Special Olympics golfers compete at Randall Oaks

Tim Pape of Yorkville practices putting before heading onto the course. Like most golfers, Pape said his putts could use a little improvement.  |  Suzanne Baker ~  Sun-Times Media
Tim Pape of Yorkville practices putting before heading onto the course. Like most golfers, Pape said his putts could use a little improvement. | Suzanne Baker ~ Sun-Times Media

WEST DUNDEE — Driving the ball over the marsh onto the green on the sixth hole proved much trickier compared to dodging the swans and signet that opted to take a stroll onto the fairway as golfers putted on the ninth green.

Thirty-four athletes and their unified partners from all over Northern Illinois competed Monday in the annual Special Olympics Unified Golf Competition at the Randall Oaks Golf Club in West Dundee. The top six pairs qualified for the state competition in September.

Unified Sports combine equal numbers of Special Olympics and non-Special Olympics athletes of similar age or ability on teams that compete against other Unified teams. The goal is to expand sports opportunities for athletes seeking new challenges and increase integration in the community.

This is the second year Special Olympics has hosted the nine-hole tournament at the Dundee Park District course.

As temperatures rose into the 80s, a strong breeze managed to provide natural air conditioning for athletes. Jordan Feldman, Area 18 director for Special Olympics, said ensuring the safety of all who golfed was a priority, and his group was closely monitoring the temperature.

All the golfers kept hydrated at water stations located throughout the course as a handful of the 50 volunteers carted bottles of water periodically throughout the day, he said.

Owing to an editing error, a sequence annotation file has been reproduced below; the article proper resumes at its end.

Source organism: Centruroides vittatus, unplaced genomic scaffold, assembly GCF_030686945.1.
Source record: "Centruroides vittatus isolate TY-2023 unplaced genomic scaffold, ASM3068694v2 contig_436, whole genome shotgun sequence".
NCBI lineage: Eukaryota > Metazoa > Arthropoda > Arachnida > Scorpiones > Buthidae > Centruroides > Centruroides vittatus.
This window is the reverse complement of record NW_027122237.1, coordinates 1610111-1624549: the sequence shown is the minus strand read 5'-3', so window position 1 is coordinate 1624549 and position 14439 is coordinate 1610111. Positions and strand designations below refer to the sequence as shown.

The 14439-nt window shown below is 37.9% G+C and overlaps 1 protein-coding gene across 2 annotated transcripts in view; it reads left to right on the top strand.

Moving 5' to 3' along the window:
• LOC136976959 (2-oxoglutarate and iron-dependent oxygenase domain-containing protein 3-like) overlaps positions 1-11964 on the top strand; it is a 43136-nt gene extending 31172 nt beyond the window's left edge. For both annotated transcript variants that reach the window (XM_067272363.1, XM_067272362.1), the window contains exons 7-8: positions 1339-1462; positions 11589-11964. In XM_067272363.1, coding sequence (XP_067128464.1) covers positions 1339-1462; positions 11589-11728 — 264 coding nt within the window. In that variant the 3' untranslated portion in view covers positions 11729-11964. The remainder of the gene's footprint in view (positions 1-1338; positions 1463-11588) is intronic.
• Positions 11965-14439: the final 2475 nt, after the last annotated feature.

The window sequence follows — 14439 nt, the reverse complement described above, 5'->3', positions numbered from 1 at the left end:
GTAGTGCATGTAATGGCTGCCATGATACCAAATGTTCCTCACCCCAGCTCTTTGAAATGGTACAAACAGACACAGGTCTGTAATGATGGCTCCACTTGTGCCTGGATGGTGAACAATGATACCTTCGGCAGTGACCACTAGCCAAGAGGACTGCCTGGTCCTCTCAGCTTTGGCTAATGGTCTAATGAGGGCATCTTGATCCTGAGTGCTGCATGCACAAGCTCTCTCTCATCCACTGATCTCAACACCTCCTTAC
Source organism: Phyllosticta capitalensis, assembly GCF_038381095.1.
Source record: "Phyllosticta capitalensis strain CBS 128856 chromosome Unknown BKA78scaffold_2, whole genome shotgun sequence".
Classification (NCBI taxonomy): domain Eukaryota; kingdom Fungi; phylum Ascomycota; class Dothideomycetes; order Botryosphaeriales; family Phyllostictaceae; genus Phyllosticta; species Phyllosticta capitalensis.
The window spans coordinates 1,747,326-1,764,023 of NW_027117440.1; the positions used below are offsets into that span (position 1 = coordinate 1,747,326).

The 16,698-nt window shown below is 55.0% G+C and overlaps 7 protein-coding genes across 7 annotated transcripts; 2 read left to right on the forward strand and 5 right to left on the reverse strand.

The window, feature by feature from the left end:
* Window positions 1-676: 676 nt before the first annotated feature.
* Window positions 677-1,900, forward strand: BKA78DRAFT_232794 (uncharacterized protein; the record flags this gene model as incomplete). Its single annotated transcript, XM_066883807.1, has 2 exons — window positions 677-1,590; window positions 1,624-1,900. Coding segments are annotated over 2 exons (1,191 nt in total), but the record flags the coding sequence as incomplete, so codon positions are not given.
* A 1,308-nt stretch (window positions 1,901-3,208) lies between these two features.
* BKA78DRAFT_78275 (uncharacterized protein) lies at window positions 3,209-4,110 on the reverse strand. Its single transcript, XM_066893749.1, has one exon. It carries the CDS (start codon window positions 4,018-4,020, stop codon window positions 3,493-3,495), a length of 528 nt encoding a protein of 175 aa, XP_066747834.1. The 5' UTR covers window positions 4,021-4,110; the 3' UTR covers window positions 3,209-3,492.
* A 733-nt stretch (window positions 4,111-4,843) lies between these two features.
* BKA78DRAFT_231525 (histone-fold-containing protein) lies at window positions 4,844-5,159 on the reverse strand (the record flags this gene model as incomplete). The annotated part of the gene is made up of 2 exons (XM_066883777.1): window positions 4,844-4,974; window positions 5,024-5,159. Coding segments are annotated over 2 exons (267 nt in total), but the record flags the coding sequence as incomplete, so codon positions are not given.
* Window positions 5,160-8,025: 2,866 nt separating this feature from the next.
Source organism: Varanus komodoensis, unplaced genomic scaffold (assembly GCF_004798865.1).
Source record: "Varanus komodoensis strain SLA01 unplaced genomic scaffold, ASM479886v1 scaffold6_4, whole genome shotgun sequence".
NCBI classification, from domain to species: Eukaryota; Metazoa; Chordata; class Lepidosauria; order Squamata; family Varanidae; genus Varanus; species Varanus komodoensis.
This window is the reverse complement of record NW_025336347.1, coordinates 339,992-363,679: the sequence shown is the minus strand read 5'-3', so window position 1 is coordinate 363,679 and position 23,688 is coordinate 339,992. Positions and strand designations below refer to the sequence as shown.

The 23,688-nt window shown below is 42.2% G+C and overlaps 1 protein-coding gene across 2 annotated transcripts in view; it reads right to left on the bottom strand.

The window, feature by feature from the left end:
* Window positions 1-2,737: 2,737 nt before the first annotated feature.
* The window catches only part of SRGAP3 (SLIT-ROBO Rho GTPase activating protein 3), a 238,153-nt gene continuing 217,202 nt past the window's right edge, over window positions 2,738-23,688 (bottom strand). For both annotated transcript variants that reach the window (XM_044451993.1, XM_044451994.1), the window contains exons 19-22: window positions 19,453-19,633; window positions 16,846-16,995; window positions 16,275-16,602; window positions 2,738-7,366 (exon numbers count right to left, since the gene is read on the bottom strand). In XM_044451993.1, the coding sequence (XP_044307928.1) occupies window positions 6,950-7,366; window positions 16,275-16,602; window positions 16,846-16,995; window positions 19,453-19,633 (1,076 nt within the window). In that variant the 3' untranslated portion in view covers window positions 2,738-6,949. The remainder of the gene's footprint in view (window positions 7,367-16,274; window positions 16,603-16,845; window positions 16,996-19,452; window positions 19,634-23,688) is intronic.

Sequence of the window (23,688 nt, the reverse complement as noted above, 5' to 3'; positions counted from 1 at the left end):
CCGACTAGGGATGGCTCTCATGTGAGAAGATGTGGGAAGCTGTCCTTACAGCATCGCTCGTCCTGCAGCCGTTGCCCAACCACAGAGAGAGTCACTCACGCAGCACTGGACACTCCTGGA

Benjamin Brizzolara of St. Charles, who has been playing golf for more than 20 years, enjoys the camaraderie he gets on the golf course. Even before the duo tee off, Brizzolara and golfing partner Rich Chimielewski joke about everything from who is better looking to was going to have a lower score.

Brizzolara was one of three athletes representing Fox Valley Special Recreation Association along with athletes Steven Mastel of Batavia and Michelle Thompson of Geneva.

For Richard LaCoco of Yorkville, the Unified Golf competition was the first time he ever golfed on a course. Even before he was finished, he was looking forward to competing again next year.

LaCoco was one of five athletes sent by Kendall County Special Olympics (KCSO).

Deb Clausen, who serves on the board of the KCSO, said this is the first year the group embarked into Unified Sports. Her son, Matthew, went through the training to become a certified unified partner and brought back that knowledge to KCSO.

So far the response to golf has been positive. “The parents were very excited,” Clausen said.

Parents of KCSO athletes either golfed as partner athletes or walked the course to watch their adult children play.

Clausen said the organization limited the number of athletes to five this first year as they test the waters. She added she’s hopeful the organization can expand to include athletes in the future.

Matthew Ruegsegger of Montgomery has been golfing since he was 5 years old. At that time his grandfather cut down some of his golf clubs and irons to fit the young boy. Ruegsegger was hooked and competed with KCSO.

KSCO teammates Kiley Baker and Tim Pape, both of Yorkville, said they like golf because it is relaxing.

Baker admits she is a quiet person, which is why she likes golf so much. “I don’t have to talk much,” she said.

One of the youngest athletes was 14-year-old Nicole Fisher of Oswego, who also represented KCSO.

Like most of the athletes participating, Fisher said her long game is much better than her short game.

“I like to drive better,” she said.

Fisher, who has been playing for about a year, plans to try out for the girls golf team at Oswego High School next month.

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